Plug boards were usually specially wired for certain jobs and would be reused in accounting offices during cycles.

Punched paper tapes were used next to feed inputs into machines, but these were difficult and messy due to the glue. Computers had very little internal storage at this point so the tapes were used to save outputs of computations, as well as feed the next steps of instructions.

The ENIAC was the first computer controlled by plug board wiring. It was eventually reprogrammed from the ballistic tables (large racks of dials that controlled decimal digits of the program)

Internal programming became available when storage increased enough to hold programs in memory. This idea is frequently attributed to John Von Neumann who was a consultant to the ENIAC project at the time.

Early machines were typically "one address", meaning there was an instruction and a single address where the result was to be found or sent to.

This provided to be extraordinarily challenging to avoid bugs and conflicts.

Original programming was done in binary – programmers wrote the address in binary as well as the instructions.

This led to the creation of the octal, or grouping of binary digits into threes, and the hexadecimal which grouped digits into fours.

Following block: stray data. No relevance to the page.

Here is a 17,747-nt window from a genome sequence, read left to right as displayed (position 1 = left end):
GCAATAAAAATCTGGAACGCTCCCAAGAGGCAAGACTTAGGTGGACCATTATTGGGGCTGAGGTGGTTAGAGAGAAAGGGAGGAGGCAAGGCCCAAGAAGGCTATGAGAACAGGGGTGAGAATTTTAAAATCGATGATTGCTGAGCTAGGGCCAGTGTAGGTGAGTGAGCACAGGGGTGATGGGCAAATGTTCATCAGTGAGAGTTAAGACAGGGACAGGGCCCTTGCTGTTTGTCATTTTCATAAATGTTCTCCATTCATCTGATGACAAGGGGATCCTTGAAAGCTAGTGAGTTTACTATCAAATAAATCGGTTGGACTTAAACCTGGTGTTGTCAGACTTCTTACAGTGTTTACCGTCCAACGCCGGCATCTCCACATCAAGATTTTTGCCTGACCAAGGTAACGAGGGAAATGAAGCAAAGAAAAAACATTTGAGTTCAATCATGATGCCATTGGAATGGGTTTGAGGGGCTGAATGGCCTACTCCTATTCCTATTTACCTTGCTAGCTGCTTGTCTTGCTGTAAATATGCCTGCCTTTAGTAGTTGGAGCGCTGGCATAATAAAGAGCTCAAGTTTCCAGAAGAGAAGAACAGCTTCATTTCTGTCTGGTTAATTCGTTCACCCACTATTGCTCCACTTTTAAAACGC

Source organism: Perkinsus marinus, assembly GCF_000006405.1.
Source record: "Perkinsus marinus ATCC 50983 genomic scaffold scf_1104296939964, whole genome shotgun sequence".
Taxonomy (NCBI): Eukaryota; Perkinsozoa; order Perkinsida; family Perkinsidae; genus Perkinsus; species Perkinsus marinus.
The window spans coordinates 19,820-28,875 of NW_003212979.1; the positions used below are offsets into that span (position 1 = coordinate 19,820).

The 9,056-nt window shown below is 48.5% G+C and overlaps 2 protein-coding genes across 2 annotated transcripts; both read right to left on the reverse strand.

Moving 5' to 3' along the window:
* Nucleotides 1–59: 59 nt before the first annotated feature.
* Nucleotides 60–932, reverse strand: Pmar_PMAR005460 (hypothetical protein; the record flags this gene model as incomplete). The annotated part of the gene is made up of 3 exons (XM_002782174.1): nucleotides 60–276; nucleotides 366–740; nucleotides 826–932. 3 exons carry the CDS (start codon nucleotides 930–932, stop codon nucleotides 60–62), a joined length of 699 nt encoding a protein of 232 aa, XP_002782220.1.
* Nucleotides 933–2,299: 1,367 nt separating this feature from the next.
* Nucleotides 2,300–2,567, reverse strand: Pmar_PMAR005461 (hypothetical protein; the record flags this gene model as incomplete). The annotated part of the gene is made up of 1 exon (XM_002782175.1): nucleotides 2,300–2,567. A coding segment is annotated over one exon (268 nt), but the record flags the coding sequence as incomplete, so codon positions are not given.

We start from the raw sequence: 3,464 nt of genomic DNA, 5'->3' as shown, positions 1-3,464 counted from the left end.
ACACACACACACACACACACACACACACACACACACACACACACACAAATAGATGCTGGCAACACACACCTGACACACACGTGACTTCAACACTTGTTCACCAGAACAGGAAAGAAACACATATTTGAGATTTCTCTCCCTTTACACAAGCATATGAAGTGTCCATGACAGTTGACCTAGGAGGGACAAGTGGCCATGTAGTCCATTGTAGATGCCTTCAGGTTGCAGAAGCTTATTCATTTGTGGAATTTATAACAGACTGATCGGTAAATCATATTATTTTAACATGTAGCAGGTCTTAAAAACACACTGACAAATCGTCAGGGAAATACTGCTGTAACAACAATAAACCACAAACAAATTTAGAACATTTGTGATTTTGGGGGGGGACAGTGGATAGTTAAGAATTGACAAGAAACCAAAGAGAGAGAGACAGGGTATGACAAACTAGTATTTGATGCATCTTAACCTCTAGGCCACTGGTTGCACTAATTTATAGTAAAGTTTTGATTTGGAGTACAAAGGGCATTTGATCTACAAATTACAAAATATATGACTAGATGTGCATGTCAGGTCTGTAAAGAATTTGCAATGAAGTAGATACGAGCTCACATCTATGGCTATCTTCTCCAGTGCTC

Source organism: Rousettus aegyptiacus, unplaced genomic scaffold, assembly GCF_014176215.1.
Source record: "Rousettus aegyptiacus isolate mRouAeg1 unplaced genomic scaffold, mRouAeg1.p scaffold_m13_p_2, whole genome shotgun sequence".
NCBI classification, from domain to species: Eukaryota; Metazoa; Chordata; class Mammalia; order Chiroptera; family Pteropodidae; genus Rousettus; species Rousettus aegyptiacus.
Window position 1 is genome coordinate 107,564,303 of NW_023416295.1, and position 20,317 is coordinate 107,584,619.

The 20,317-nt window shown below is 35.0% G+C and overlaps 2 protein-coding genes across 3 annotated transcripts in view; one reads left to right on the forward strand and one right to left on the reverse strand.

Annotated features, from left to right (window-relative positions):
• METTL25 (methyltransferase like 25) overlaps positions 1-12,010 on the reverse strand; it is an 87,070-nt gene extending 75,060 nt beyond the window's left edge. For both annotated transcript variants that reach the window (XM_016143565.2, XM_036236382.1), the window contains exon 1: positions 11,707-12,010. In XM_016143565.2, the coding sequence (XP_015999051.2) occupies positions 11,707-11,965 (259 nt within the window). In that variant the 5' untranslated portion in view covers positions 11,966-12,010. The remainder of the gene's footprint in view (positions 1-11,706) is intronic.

Errors were fixed by moving the preceding instruction to an empty area of memory, adding the instructions you want to insert, and then telling the program to go back to the original sequence to "overwrite" the error. This was ... problematic, with all sorts of strange jumps of the control to strange places.

This constraint (frustrated programmers) led to the idea of libraries, or reusable pieces of code. At first, they used absolute address libraries, but this meant that the routine had to occupy the same locations in storage (hardcoded!!). Eventually, this became too large and they switched to a tactic called relocatable programs.

These techniques are located in something called the "Von Neumann Reports" which were never formally published.

Eventually a Symbolic Assembly Language program was developed. This was initially seen as a "waste of capacity" to translate the language into binary.